At some point, the presence of speech has to be recognized then separated from other sounds, and the relevant sounds have to be turned into phonemes and words. Words have to be matched to meaning, set within a phrase or sentence with a defined structure, and within the context of a discussion. This all has to happen fast because of the continuous stream of speech directed at us, and then we might also have to switch attention to another speaker who might use the same words but pronounce them differently or even change subject. In short, once we’ve processed sounds in the auditory system, there’s a whole lot more to do before we can consciously understand speech, and this uses different cognitive processes.

13. What are some of the different cognitive processes that are needed to understand speech?

Let’s start with an obvious example. We wouldn’t be able to understand speech at all if we had no memory. By the time you got to the end of listening to this sentence, you wouldn’t be able to make meaning of it if you couldn’t remember the words, or their meaning, at the start of the sentence. When listening, you also have to have some form of template of words to match the sounds to meaning (or “semantics”) and a stored expectation of which order the words should come in (i.e., grammar or “syntax”). Different people will pronounce words in different ways, so it takes more effort to process a word in an unfamiliar accent and to make sense of a phrase if the words are in an unexpected order. We also have to resolve any gaps or conflicts in speech, e.g., if a word is misspoken or missed. As words are presented to us in a continuous stream, this all has to happen in parallel and then combined to generate understanding, and it has to happen very quickly because we cannot stop to think about it as the speaker continues talking. The faster somebody is speaking, the harder this will be. We also need to continuously decide where we allocate our attention; for example, to switch between different speakers in a conversation or to ignore other sources of speech or noise. The allocation of attention then needs to feedback and control the auditory processing centers so that they can preferentially process sounds that we want to focus on. If these processes can’t keep up, we will fail to understand and may simply give up.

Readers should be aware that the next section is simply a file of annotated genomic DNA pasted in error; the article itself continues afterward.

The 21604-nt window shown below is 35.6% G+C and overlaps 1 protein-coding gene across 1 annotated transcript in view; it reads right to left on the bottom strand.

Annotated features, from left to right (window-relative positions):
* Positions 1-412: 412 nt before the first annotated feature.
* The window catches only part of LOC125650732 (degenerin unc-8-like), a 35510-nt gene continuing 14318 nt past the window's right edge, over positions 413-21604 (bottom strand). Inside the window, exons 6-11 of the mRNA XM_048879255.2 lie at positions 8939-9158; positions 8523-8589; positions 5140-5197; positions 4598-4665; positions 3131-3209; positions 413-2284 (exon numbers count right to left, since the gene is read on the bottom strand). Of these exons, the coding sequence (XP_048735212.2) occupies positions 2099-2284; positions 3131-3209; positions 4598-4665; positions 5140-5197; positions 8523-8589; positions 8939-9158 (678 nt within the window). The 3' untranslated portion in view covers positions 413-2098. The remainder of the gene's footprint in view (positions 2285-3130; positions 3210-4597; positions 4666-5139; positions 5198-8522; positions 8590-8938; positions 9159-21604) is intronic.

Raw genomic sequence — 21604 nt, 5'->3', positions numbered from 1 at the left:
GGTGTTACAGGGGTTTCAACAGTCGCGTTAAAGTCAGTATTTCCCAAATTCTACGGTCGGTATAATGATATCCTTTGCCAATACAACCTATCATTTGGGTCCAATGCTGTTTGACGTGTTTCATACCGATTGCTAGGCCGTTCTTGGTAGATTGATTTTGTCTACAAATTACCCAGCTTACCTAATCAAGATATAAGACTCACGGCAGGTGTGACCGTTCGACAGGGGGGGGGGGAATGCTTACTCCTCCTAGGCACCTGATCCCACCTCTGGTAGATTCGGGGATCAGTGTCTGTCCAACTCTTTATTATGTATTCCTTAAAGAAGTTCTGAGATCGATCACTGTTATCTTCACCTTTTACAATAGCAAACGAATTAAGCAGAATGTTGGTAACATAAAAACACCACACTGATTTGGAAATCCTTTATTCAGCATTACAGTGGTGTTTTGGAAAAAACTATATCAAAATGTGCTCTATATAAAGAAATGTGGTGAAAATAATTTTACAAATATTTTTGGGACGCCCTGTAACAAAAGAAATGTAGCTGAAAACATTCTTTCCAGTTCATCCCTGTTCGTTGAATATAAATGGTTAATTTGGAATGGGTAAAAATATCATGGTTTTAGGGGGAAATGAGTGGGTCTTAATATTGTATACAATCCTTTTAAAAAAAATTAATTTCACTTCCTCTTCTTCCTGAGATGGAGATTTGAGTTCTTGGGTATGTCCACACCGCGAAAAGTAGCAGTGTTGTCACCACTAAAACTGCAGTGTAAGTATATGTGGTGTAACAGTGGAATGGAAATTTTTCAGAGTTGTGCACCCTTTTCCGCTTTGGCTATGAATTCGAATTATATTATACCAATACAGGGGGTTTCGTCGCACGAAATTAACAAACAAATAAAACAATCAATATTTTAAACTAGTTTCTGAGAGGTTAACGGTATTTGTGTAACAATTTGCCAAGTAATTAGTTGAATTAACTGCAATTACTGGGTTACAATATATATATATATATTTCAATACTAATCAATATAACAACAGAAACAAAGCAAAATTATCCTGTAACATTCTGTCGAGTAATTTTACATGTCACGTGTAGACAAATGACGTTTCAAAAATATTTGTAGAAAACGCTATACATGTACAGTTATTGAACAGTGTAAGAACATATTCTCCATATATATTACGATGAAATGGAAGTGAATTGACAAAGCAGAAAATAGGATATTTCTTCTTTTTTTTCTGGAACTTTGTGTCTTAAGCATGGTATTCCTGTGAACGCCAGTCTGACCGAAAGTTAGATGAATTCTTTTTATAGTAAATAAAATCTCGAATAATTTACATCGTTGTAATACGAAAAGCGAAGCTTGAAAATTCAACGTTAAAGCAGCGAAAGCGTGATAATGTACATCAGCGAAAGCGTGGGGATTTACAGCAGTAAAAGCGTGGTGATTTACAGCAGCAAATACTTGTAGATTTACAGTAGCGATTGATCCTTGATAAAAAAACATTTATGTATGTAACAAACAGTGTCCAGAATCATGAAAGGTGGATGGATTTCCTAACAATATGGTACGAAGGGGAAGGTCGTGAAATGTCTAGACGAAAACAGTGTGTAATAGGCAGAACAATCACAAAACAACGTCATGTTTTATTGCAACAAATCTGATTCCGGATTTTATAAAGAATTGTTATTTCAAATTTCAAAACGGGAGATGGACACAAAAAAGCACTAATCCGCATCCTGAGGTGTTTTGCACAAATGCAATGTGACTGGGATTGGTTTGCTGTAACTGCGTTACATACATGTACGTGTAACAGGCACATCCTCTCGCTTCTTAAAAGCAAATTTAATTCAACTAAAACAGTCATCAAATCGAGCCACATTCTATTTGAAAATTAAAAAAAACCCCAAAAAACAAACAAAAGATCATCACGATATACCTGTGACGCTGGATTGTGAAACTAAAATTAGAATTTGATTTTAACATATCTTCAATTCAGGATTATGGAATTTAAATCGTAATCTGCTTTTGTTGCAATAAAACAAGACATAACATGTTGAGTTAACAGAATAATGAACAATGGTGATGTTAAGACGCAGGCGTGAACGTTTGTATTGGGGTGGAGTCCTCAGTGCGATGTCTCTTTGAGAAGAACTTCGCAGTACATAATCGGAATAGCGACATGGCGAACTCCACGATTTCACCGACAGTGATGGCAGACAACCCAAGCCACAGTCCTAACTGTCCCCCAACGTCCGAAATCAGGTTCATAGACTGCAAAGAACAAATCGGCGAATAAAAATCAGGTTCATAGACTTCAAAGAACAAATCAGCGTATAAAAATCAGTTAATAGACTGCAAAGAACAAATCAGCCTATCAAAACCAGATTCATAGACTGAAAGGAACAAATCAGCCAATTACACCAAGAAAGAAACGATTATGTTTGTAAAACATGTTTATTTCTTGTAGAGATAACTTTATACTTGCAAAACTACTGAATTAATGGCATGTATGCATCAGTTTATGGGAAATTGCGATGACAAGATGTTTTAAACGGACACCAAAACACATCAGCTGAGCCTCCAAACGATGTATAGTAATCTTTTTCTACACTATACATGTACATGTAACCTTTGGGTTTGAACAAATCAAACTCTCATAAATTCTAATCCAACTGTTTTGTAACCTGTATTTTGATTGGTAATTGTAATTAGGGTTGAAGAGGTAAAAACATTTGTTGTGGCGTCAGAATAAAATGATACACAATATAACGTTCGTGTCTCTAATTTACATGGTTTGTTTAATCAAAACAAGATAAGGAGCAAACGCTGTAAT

14. Can you be more specific about the elements of cognition that support speech processing?

Yes, although this is where things get a bit more technical. We should first define different elements of cognitive ability. We can do this using the well-established Cattell-Horn-Carroll (CHC) model (Figure 3), which describes a three-level hierarchy:

  • General intelligence, which is not much use as a measure because different abilities decline or improve as we age;
  • Broad domains, basic abilities that manage a range of behaviors;
  • Narrow domains are highly specialized and may be specific to certain tasks.

We are interested in the narrow domains because these may or may not be related to understanding speech, and they may be specifically tested in different situations and related to speech intelligibility tasks. Central auditory processing can be considered as one broad domain of cognition with many specific narrow domains, but these are entirely focused on the processing of sound. Some of the other (not specifically auditory) narrow domains of cognition are also important for understanding speech, as I mentioned earlier.

There are many more broad and narrow domains of cognitive ability than are shown in Figure 3, and not all of the domains are agreed upon. In particular, executive function is not usually included in the CHC model, and its definition is not agreed by all. I include it here because it includes some elements that are often associated with speech understanding.

Figure 3

Figure 3. A partial view of the Cattell-Horn-Carroll (CHC) model, describing the domains of cognitive abilities, reproduced from Windle et al. (2023).